It is not uncommon for an insured handling his own case or an attorney who will not succumb to a low offer, but is loathe to engage in litigation, to be “pressed up” against the statute of limitations date in a California Uninsured Motorist case.
When the statute date gets close, it becomes confusing how to ensure that you have fully complied with the limitations date. Of course, it is not difficult to file suit within two years and provide an insurer with such notification within a reasonable time thereafter. However, such an option is more expensive with the rising filing fees and is also somewhat perilous. Sometimes court filings are rejected for reasons we cannot anticipate and unless you have a very close relationship with your attorney service, you may not be able to learn of the rejection, fix it, and get it filed immediately. Filing a lawsuit is not desirable.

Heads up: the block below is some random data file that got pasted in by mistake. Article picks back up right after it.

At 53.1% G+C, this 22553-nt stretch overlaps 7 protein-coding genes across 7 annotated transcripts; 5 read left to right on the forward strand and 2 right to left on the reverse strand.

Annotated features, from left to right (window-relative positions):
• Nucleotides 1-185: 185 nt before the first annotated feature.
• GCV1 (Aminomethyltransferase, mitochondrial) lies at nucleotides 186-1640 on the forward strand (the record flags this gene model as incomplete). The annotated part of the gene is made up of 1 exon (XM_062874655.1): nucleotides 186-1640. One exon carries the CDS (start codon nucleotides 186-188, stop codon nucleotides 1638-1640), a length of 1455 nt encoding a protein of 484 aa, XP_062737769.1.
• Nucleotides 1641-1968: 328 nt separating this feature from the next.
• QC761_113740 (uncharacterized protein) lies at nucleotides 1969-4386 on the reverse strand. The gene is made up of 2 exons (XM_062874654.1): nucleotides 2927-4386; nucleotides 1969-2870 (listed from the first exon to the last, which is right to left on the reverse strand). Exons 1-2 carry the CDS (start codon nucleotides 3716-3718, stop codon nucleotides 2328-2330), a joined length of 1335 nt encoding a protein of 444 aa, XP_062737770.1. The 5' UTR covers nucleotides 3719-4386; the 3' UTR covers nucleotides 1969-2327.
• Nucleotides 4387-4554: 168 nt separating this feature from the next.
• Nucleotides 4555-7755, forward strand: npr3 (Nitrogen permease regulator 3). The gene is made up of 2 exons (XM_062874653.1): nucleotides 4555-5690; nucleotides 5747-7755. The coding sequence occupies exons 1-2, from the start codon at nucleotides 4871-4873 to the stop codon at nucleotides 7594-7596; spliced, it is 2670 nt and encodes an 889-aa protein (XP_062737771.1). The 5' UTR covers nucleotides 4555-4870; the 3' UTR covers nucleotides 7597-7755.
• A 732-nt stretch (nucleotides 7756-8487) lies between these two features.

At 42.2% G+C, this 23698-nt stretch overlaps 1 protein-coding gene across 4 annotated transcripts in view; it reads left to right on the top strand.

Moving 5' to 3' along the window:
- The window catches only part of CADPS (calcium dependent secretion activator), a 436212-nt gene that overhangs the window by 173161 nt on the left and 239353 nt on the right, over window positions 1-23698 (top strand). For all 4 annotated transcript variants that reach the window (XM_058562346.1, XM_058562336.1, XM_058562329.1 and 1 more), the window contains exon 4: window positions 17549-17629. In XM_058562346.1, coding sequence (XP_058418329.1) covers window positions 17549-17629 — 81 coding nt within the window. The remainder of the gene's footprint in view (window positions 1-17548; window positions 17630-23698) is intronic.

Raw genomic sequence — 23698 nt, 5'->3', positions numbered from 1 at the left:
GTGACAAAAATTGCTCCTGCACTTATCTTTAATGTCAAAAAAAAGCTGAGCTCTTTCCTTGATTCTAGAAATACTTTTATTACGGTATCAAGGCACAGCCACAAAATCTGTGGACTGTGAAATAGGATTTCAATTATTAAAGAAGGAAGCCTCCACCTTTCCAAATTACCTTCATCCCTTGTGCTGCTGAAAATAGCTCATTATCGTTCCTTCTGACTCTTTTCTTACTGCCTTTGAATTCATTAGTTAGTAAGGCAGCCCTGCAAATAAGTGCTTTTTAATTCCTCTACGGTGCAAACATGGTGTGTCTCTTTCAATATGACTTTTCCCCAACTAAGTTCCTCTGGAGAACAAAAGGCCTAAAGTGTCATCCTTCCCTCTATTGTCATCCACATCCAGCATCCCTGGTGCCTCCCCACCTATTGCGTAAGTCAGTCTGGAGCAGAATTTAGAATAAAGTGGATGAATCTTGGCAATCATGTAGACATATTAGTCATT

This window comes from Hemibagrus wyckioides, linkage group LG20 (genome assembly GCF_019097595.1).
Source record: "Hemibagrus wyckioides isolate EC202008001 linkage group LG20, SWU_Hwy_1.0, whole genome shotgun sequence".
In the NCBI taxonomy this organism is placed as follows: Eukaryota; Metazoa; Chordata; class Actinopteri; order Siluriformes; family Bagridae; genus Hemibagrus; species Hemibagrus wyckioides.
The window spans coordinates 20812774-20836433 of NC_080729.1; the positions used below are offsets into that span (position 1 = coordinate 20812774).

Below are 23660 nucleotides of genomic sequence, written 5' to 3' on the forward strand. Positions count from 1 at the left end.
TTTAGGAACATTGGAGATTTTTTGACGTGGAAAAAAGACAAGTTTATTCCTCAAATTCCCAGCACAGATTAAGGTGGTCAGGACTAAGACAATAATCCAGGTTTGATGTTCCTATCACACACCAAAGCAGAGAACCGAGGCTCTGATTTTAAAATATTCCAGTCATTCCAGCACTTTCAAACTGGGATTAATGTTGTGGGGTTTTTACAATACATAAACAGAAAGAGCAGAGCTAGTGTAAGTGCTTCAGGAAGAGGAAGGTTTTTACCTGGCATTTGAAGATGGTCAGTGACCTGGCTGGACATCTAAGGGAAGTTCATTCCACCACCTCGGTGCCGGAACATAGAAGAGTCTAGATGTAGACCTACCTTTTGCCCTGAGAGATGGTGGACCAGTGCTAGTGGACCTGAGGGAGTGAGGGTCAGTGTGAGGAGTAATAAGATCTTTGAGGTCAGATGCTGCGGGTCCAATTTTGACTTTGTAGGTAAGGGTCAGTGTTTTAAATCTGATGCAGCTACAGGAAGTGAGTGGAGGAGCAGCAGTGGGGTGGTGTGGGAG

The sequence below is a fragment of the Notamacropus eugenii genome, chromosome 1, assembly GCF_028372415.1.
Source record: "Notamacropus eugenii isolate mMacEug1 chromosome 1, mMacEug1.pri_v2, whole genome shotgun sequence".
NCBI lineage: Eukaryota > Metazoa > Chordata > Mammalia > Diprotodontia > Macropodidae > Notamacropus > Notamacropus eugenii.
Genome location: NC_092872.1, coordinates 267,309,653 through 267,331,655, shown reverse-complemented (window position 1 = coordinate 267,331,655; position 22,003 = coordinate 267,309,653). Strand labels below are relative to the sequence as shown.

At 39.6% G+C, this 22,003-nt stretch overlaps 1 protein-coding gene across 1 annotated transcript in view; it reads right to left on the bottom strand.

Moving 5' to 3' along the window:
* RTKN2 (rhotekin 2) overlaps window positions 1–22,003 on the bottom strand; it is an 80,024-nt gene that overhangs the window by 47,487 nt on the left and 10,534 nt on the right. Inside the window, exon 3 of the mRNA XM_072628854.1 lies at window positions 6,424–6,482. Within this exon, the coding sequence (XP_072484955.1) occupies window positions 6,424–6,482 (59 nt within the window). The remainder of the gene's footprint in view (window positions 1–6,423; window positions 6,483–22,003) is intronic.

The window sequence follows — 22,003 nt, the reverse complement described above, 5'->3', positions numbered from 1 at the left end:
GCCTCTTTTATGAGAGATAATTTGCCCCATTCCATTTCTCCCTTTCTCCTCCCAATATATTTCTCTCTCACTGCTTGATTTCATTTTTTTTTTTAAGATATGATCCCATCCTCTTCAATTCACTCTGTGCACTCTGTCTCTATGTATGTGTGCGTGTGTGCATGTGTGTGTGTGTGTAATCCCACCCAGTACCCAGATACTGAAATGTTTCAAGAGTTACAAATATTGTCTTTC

Accordingly, most practitioners opt to make an “unequivocal demand” for arbitration within the two years as the formal institution of arbitration proceedings. However, given California common law and ambiguous statutory language, it is difficult to preserve a claim from the two-year limitations bar on the eve of the limitations period. In this article, Los Angeles Uninsured Motorist Attorney, Barry P. Goldberg suggests some creative methods to make certain that an effective "institution of arbitration" occurs before the limitations period runs.
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